Ideographs have been central to the abortion debate since the beginning of the movement (Railsback, 1984; Condit, 1990). An ordinary term, an ideograph conceptualizes collective social commitments toward a particular political end (McGee, 1980). An ideograph "warrants the use of power, excuses behavior and belief which might otherwise be perceived as eccentric or antisocial, and guides behavior and belief into channels easily recognized by a community as acceptable and laudable" (McGee, 1980, p. 15). An ideograph gains "meaning through its specific applications" (McGee, 1980, 10). Scholars have extended McGee's concept of the ideograph beyond linguistic constructions (Condit & Lucaites, 1993; Cloud, 1998; Lee, 2009; Hayden, 2009; Packer, 2013) to include visual (Edwards & Winkler, 1997) and spatial constructions (Ewalt, 2011). Scholars have yet to distinguish between different categories of ideographs such as public address ideographs, those most commonly considered by rhetorical scholars, and legal ideographs, those used in the law.
The ideograph of formed in response to the legalization of abortion and the reproductive rights advocates' use of the ideograph of (Hayden, 2009; Packer, 2013). During the early 1970s prolife advocates linked the fetus with the ideograph by showing photographs of fetuses in utero (Railsback, 1984). The ideograph facilitated restricting, but not proscribing, abortion. The Supreme Court maintains fetuses are potential , not actual [Roe, 1973; Planned Parenthood, 1992). Moreover, the Fourteenth Amendment grants states the ability to take -albeit after due process. The ideograph thus extends public thinking about the beginning of , moving it from birth or quickening to conception, but does not resolve the problem of the legal standing of the fetus. The inability of the ideograph to give the fetus legal presence eventually resulted in the prolife movement advancing a new ideograph-a legal ideograph. A legal ideograph (used in statues, constitutions, legal documents, legal opinions, etc.), as opposed to a public address ideograph (used in speeches, campaigns, symbols, visual images, etc.) offers an argumentation strategy positioned to end legalized abortion.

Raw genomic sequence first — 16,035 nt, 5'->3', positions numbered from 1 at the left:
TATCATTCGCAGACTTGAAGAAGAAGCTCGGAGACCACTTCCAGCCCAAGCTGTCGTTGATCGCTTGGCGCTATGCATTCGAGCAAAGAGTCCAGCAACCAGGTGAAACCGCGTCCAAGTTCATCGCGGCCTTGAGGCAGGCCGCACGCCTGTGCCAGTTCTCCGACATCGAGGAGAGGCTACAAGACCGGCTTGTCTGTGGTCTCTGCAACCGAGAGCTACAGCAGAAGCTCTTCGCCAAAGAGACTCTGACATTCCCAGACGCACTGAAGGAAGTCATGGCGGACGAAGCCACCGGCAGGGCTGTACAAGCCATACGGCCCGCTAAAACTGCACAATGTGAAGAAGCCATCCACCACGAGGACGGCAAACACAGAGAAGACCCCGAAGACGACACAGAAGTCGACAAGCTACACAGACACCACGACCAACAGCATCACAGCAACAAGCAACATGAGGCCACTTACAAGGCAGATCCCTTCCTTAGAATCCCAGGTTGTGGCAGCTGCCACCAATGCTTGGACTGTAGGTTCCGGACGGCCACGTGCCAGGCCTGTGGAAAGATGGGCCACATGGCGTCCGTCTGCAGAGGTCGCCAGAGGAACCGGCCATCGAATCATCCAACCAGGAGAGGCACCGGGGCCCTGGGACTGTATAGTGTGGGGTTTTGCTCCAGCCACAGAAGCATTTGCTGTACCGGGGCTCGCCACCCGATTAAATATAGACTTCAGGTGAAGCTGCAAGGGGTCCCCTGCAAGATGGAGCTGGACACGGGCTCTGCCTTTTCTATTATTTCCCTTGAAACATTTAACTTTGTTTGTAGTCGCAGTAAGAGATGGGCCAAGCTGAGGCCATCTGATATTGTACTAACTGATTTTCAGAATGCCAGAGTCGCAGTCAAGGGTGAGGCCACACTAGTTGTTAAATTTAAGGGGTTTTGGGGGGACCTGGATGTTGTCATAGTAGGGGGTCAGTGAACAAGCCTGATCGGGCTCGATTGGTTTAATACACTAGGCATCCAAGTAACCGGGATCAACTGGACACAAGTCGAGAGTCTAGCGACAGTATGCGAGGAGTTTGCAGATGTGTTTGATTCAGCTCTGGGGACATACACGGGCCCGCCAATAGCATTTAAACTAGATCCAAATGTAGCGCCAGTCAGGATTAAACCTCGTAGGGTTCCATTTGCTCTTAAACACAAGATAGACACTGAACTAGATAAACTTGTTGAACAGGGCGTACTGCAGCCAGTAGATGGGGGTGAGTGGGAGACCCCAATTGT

Public address ideographs operate differently than legal ideographs. Public address ideographs cluster terms, with language assuming meaning from words used in conjunction with the ideograph (Lucaites & Condit, 1990). Legal ideographs are defined in legal dictionaries, statutes, and judicial opinions. Public address ideographs are elastic, adaptable to the meaning of the speaker as well as the auditor, with any speaker able to use the ideograph. Although legal ideographs also change, they do not alter quickly and can be changed only through legal channels of communication, including constitutions, statutes, executive orders, and judicial opinions. Moreover, only certain individuals are authorized to alter legal ideographs, including elected officials, executives (e.g. presidents, governors, and mayors), and judges. Although attorneys can suggest different ideographic meanings, judges decide if they accept the proposed ideograph or not. Public address ideographs can be consubstantial with one another and refer simultaneously to the same entity (e.g. a fetus is a , a human to be protected under the law). Legal ideographs privilege certain terms over others (s and citizens have rights under the law that human beings and do not).
The most recent campaign within the prolife movement attempts to enact laws that would confer hood upon the unborn. In other words, prolifers want to extend a legal ideograph to a controversy previously governed by public address ideographs. A strategy initiated by Colorado-based group Personhood USA, hood laws have been introduced (sometimes repeatedly) in Colorado, Missouri, Virginia, Oklahoma, Kansas, Mississippi, California, Georgia, Nevada, Florida, Iowa, Ohio, North Dakota, and the U.S. Congress. hood, "the crux of the issue" (Calhoun, 2012, para. 14), presents a turning point upon which the right to abortion can be proscribed. The thinking goes that if the fetus is a legal , then the Constitution gives that legal rights and privileges from the moment of conception. Conversely, if the fetus is not a , then he has no Fourteenth Amendment due process rights that would ensure his . As prolife advocates seek to redefine fetal rights, the question no longer is "When does begin?" but "When does hood begin?"